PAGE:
Difference Between Similar Terms and Objects

Difference Between Necessary and Sufficient

Necessary vs. sufficient

How do we know that a certain statement is true? There are two ways in determining that a statement is true. This is through using the necessary or sufficient method. Necessary and sufficient implies that a statement is true either because of the former statement or the latter statement. One must be proven for a certain statement to be true while the other must follow a certain requirement for it to be true. Necessary and sufficient are two different ways in proving that a statement is true. As you read further on you might get confused with the essence of necessary and sufficient, but as you will frown upon it you will notice how everything that this article will say makes sense.

Here are the differences between the two. A condition which is necessary tells that a statement should be proven for it to be true while a condition which is sufficient is a statement that, if proven, can be guaranteed to be true. An example of a necessary condition is ‘you are my little brother.’ You must be younger, a male and must be related to that person who is saying the statement for the statement ‘you are my little brother’ to be true. That is a necessary condition. To make it a sufficient condition, knowing that you are younger, you are a male and you are related to the person saying the statement means that ‘you are my little brother’ is true.

This means a necessary condition, considering P, P is a necessary of Q, if Q indicates P. This will be stated as, P is a necessary of Q. This means Q must be true so that P will also be true. And Q will be false, if ever P is false. For example, you must be 18 to serve in the army, if you are not yet 18 then you can’t serve in the Army, which also means if you are in the army, it means you are 18 years old or above.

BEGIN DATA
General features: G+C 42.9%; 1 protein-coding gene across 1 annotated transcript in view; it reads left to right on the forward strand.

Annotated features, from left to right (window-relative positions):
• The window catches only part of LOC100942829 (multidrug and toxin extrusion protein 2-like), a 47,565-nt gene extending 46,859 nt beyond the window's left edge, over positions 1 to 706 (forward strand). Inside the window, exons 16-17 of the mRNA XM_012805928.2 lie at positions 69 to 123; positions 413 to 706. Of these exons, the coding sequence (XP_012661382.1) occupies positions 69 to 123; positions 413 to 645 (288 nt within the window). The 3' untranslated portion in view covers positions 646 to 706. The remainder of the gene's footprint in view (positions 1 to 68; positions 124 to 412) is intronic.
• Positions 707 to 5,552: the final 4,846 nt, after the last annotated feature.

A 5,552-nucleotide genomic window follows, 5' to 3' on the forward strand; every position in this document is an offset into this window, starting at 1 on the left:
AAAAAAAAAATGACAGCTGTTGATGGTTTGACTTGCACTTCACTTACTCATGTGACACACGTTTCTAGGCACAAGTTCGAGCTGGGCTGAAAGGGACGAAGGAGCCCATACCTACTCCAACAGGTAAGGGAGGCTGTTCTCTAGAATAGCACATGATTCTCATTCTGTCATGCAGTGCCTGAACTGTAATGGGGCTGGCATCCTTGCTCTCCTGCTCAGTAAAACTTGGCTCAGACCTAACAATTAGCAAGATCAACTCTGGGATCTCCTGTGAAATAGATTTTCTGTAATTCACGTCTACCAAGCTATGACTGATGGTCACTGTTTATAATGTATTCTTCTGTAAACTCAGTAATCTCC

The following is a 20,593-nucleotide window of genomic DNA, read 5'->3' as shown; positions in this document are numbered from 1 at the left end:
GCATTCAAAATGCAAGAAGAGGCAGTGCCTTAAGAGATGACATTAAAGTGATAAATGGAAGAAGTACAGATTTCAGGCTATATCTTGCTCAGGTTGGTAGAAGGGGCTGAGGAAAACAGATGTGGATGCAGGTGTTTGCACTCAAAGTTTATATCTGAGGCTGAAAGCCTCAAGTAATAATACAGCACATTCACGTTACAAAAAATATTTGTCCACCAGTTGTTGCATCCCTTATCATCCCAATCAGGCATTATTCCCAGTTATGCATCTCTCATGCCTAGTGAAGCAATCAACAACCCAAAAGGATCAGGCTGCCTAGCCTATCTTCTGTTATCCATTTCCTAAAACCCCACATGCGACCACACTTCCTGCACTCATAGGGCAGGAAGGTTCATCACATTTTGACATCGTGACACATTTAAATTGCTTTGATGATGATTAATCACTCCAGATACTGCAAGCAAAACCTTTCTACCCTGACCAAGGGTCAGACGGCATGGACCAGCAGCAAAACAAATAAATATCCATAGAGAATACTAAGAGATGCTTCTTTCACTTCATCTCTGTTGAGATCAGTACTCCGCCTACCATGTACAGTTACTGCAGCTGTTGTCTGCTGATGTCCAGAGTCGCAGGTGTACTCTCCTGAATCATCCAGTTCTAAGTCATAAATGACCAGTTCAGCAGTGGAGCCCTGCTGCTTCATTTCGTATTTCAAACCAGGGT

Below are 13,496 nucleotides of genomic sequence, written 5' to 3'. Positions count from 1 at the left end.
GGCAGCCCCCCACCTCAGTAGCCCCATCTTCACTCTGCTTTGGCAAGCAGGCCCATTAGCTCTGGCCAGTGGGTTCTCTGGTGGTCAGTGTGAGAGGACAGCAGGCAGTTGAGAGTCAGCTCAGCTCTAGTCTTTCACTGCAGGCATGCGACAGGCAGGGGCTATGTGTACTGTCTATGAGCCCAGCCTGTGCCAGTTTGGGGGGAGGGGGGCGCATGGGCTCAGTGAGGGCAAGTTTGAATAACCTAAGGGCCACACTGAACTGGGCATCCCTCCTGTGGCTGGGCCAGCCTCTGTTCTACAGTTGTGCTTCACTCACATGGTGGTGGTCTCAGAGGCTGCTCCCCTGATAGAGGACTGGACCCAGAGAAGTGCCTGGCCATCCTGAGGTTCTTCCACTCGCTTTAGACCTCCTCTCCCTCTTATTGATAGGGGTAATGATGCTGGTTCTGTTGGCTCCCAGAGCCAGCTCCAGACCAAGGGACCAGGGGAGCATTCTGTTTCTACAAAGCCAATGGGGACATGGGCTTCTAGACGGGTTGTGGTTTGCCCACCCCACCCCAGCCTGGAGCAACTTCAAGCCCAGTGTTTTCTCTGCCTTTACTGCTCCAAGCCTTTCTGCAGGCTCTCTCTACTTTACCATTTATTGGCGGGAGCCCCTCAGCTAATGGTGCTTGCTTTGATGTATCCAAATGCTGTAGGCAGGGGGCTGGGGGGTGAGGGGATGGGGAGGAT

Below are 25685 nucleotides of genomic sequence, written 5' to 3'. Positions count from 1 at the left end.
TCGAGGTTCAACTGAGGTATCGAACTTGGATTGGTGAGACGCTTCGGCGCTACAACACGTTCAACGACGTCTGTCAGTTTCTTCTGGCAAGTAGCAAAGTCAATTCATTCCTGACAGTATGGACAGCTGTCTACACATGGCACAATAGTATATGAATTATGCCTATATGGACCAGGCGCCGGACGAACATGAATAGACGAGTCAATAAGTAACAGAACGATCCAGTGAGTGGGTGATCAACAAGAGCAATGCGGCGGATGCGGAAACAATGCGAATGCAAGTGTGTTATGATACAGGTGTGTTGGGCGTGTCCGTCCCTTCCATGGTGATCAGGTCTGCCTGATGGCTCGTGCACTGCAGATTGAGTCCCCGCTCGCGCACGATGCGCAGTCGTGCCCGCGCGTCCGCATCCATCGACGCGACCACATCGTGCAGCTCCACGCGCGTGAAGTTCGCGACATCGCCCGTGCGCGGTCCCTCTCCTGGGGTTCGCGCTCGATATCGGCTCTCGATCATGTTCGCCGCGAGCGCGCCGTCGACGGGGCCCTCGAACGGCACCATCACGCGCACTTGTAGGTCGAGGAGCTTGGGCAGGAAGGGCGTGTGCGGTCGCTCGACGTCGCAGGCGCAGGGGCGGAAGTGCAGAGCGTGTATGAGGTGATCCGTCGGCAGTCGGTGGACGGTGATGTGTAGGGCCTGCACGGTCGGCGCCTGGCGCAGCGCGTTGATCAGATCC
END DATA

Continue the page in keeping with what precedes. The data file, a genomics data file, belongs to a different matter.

A sufficient condition on the other hand shows that if P is true then Q is guaranteed to be true. This means P being true is enough for Q to also be true. An example for this is, being a singer is sufficient for having a great voice. This means if you are a singer, it follows that you have a great voice.

There are also some instances where P is necessary and sufficient to Q. Sometimes there are things that are easily proven or are already guaranteed or are already given to be true (which makes it a condition both necessary and sufficient). By using the necessary and sufficient conditions, it will be easier to prove statements.

Summary:

1.

The former statement must be true for a statement to be true in a sufficient condition and later for the necessary condition.
2.

A necessary condition should be proven by the next statement while a sufficient condition, if proven true, the next statement follows to be true as well.
3.

P is a necessary of Q if Q indicates P, while P is a sufficient of Q if, If P is true then Q is guaranteed to be true.


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